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    What Rouhani's Week in New York Means for Nuclear Diplomacy with Iran

    U.N. Secretary-General Ban Ki-moon (L) escorts Iran's President Hassan Rouhani for a meeting on the sidelines of the U.N. General Assembly in New York (REUTERS/Jewel Samad).

    Last week's New York visit by Iranian president Hassan Rouhani fell short of the hype and historic breakthroughs that marked his September 2013 trip. These dashed hopes should not overshadow what Rouhani's New York trip did accomplish: it clarified for Americans and the world that Iran's strategy is to play out the clock on the approaching deadline for securing a comprehensive deal and to wield its role in the intensifying regional turmoil as leverage in securing more favorable terms. This strategy, while perfectly rational from an Iranian perspective, is almost certain to produce a disastrous outcome for Iran, the region, and the world.

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  • Iran at Brookings

    Netanyahu in New York and Washington

    On September 29, Israeli Prime Minister Benjamin Netanyahu addressed the United Nations General Assembly in New York, where he emphasized that Israel's war with Hamas and the current U.S.-led military campaign against ISIS stem from the same cause — the threat to the international order posed by militant Islam. Ahead of Netanyahu's meeting with President Obama, Natan Sachs outlines key points in the speech and argues that the prime minister will seek assurance that U.S. resolve on Iran has not diminished, while hoping that the bleak prospect for peace with the Palestinians does not top the agenda.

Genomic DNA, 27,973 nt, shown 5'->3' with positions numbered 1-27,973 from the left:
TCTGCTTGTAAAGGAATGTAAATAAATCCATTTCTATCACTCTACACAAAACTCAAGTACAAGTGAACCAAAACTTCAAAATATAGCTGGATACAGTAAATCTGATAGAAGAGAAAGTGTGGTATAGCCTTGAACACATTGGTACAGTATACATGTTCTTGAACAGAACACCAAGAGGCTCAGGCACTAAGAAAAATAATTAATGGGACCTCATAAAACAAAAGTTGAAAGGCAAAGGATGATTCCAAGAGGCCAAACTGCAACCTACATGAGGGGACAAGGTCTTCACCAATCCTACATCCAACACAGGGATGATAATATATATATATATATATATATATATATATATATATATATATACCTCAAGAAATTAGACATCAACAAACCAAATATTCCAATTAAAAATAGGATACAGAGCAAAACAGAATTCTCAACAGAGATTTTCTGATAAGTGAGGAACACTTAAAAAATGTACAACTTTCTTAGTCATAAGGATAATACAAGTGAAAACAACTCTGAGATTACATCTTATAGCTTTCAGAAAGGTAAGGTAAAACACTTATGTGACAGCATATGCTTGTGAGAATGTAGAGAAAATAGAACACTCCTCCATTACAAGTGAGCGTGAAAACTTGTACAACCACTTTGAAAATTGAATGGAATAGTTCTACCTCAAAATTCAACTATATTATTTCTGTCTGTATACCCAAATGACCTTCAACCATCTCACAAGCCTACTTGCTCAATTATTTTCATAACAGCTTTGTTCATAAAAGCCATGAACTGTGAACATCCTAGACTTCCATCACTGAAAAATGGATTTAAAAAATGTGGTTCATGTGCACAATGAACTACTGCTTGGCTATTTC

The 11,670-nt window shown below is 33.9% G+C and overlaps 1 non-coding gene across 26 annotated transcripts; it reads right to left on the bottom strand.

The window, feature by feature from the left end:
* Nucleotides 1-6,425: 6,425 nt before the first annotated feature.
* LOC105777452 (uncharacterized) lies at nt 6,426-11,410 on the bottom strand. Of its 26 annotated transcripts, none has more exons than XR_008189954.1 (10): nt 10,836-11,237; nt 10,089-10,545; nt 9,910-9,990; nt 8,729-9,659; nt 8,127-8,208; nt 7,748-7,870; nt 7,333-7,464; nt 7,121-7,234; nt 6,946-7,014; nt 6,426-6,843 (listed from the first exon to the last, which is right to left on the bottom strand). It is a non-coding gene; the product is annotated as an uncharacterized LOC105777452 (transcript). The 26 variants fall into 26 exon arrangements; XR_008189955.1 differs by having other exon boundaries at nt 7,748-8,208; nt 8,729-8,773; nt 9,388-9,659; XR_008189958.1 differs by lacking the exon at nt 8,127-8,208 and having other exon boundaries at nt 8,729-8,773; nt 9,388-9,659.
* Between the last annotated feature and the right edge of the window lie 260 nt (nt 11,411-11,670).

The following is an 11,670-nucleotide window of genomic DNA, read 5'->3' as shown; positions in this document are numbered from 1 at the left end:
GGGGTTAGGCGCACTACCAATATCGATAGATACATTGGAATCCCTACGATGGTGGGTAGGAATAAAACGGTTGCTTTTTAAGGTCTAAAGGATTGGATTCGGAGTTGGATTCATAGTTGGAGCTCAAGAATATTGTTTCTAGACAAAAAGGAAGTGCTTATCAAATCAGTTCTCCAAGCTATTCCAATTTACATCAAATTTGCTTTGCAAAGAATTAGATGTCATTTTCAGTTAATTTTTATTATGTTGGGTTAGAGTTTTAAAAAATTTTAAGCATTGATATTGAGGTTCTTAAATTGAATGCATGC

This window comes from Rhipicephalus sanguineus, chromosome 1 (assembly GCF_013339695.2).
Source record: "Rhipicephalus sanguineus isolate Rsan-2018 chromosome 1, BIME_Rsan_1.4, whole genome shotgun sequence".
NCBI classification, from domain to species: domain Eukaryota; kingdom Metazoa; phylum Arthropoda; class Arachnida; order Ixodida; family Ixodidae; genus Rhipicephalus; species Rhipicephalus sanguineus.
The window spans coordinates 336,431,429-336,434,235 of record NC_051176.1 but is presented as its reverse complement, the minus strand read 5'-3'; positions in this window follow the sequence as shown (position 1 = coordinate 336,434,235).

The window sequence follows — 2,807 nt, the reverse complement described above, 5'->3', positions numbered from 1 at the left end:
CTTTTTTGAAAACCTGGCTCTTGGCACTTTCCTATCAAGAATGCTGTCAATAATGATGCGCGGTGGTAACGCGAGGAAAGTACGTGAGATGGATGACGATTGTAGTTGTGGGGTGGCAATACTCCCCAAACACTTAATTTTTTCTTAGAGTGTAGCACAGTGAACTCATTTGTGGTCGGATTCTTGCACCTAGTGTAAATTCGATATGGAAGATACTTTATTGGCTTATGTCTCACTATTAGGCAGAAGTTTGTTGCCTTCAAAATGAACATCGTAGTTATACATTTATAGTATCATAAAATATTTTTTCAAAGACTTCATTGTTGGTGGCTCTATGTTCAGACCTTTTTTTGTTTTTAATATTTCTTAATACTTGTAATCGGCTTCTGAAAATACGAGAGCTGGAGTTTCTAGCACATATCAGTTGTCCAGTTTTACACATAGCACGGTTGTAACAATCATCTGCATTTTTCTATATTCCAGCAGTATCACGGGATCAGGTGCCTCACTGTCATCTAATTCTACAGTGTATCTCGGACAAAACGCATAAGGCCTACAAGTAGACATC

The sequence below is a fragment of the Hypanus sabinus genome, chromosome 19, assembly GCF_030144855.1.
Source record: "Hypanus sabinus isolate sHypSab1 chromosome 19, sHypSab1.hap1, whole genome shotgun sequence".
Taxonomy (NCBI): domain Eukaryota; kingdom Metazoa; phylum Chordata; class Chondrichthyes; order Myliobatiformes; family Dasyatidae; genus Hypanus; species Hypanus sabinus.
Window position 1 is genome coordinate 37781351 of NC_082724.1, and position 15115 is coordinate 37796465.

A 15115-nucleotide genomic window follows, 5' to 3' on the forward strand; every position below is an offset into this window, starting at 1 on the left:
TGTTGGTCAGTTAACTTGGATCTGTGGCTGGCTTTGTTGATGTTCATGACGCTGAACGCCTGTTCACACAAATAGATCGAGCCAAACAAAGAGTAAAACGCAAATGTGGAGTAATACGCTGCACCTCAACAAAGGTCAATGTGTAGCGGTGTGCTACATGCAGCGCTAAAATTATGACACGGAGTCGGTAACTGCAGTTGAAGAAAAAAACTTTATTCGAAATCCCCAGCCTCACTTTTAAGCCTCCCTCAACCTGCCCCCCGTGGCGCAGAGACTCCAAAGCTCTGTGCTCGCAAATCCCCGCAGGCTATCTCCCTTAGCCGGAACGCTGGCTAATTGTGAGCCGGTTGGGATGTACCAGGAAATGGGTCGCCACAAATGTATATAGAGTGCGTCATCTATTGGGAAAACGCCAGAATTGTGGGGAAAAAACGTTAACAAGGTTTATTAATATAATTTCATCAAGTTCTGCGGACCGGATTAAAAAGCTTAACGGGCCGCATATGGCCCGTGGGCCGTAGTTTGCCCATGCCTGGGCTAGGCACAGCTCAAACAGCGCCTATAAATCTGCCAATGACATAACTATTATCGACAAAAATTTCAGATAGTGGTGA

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    What Is the Central Strategic Question in the Middle East?

    The guided-missile cruiser USS Philippine Sea (CG 58) launches a Tomahawk cruise missile, as seen from the aircraft carrier USS George H.W. Bush (CVN 77), in the Gulf (REUTERS/Mass Communication Specialist 1st Class Eric Garst/U.S. Navy).

    Michael Doran argues that the core threats to American national security in the Middle East today are the rise of the Islamic State (IS), the advance of the Iranian nuclear program, and the spread of Iranian influence throughout the region. They are almost entirely disconnected from the Israeli-Palestinian conflict. If a peace agreement were signed today, the political landscape of the Middle East would remain more or less the same, and so would the most consequential challenges it poses to the United States.  Read More